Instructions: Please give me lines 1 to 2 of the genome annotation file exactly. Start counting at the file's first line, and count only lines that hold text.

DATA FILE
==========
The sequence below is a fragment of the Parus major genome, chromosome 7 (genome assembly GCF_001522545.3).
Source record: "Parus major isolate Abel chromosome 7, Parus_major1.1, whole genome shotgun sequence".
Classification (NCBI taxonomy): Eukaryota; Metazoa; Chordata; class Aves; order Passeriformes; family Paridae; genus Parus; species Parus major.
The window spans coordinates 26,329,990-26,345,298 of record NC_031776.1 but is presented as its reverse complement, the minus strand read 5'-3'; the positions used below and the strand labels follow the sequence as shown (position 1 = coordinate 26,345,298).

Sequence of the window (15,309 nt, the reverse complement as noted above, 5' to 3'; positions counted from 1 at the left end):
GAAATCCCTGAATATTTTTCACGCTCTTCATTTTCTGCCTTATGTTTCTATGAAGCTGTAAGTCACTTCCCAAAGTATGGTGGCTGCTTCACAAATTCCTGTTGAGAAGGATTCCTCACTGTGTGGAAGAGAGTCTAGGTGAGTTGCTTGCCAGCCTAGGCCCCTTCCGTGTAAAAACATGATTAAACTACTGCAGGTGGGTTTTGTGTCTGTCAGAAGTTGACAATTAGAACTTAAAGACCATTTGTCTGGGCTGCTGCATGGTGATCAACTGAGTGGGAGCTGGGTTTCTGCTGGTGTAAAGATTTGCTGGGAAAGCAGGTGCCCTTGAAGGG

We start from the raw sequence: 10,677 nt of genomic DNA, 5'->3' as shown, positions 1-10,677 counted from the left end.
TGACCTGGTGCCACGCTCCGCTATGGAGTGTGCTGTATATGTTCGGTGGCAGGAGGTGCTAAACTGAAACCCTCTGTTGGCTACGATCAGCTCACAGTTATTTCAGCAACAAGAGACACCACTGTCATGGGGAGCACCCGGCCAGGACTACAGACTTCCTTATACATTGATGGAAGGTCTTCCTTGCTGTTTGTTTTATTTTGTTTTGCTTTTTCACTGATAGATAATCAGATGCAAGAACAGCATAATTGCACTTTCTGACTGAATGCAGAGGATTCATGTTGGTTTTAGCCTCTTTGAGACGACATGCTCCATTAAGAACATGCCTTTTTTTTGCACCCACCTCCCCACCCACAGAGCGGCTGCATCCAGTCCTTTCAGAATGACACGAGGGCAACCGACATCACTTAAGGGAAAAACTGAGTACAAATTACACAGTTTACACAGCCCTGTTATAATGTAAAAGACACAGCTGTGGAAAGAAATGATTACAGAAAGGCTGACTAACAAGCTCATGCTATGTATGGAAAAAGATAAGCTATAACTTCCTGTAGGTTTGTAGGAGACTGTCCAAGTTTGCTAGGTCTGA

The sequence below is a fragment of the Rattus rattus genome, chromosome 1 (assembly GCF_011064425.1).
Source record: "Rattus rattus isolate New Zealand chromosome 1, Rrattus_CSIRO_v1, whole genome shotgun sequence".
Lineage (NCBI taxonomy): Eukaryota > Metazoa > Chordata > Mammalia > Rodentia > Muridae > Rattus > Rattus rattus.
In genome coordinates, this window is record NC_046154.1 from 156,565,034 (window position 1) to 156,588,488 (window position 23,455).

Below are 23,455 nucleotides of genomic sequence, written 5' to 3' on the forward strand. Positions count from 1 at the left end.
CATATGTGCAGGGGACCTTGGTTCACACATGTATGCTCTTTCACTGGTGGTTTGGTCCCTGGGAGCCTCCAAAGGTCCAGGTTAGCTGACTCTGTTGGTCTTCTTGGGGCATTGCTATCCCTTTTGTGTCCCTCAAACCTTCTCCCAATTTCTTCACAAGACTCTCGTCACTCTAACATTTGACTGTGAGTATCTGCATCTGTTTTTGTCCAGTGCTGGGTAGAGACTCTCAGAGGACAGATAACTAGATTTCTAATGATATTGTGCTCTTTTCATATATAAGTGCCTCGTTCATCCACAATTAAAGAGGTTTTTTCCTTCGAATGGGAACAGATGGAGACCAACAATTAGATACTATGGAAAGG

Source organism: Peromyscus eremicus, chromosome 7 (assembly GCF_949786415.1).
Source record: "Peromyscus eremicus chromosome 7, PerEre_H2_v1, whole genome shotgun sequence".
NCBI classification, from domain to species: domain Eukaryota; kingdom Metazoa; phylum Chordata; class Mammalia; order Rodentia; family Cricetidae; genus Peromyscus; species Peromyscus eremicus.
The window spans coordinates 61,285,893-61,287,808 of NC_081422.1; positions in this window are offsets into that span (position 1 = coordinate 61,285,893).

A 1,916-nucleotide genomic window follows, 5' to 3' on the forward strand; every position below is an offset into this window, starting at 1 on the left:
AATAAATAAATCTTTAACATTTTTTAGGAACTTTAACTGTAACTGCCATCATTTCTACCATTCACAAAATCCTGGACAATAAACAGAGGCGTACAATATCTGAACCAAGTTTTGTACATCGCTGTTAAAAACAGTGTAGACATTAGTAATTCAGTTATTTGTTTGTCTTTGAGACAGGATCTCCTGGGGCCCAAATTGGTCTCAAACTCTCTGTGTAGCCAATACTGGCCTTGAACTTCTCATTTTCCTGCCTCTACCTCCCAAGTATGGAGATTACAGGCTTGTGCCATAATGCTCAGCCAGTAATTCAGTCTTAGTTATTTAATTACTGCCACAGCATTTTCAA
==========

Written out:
The sequence below is a fragment of the Parus major genome, chromosome 7 (genome assembly GCF_001522545.3).
Source record: "Parus major isolate Abel chromosome 7, Parus_major1.1, whole genome shotgun sequence".